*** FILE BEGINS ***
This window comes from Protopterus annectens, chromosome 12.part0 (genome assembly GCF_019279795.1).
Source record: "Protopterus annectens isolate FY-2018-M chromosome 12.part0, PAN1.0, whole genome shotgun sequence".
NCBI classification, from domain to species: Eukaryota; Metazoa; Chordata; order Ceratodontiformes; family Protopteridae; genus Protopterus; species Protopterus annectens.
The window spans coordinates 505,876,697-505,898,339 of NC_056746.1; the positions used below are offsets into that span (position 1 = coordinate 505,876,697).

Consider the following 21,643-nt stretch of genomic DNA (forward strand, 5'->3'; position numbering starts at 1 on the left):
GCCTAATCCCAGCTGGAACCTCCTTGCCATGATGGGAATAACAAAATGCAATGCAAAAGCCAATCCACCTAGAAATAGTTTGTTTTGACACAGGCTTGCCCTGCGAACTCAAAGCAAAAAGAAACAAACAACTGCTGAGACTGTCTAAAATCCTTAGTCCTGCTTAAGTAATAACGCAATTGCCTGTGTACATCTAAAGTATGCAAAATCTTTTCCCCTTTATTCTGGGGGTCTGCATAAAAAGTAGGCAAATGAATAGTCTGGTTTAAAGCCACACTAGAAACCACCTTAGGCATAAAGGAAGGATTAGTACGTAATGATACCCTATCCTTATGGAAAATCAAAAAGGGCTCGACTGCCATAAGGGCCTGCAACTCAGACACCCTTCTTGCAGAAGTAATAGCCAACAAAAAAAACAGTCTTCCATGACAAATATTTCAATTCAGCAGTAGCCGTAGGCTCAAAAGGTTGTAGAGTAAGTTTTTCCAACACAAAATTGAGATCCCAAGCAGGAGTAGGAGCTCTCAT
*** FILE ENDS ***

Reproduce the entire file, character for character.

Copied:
This window comes from Protopterus annectens, chromosome 12.part0 (genome assembly GCF_019279795.1).
Source record: "Protopterus annectens isolate FY-2018-M chromosome 12.part0, PAN1.0, whole genome shotgun sequence".
NCBI classification, from domain to species: Eukaryota; Metazoa; Chordata; order Ceratodontiformes; family Protopteridae; genus Protopterus; species Protopterus annectens.
The window spans coordinates 505,876,697-505,898,339 of NC_056746.1; the positions used below are offsets into that span (position 1 = coordinate 505,876,697).

Consider the following 21,643-nt stretch of genomic DNA (forward strand, 5'->3'; position numbering starts at 1 on the left):
GCCTAATCCCAGCTGGAACCTCCTTGCCATGATGGGAATAACAAAATGCAATGCAAAAGCCAATCCACCTAGAAATAGTTTGTTTTGACACAGGCTTGCCCTGCGAACTCAAAGCAAAAAGAAACAAACAACTGCTGAGACTGTCTAAAATCCTTAGTCCTGCTTAAGTAATAACGCAATTGCCTGTGTACATCTAAAGTATGCAAAATCTTTTCCCCTTTATTCTGGGGGTCTGCATAAAAAGTAGGCAAATGAATAGTCTGGTTTAAAGCCACACTAGAAACCACCTTAGGCATAAAGGAAGGATTAGTACGTAATGATACCCTATCCTTATGGAAAATCAAAAAGGGCTCGACTGCCATAAGGGCCTGCAACTCAGACACCCTTCTTGCAGAAGTAATAGCCAACAAAAAAAACAGTCTTCCATGACAAATATTTCAATTCAGCAGTAGCCGTAGGCTCAAAAGGTTGTAGAGTAAGTTTTTCCAACACAAAATTGAGATCCCAAGCAGGAGTAGGAGCTCTCAT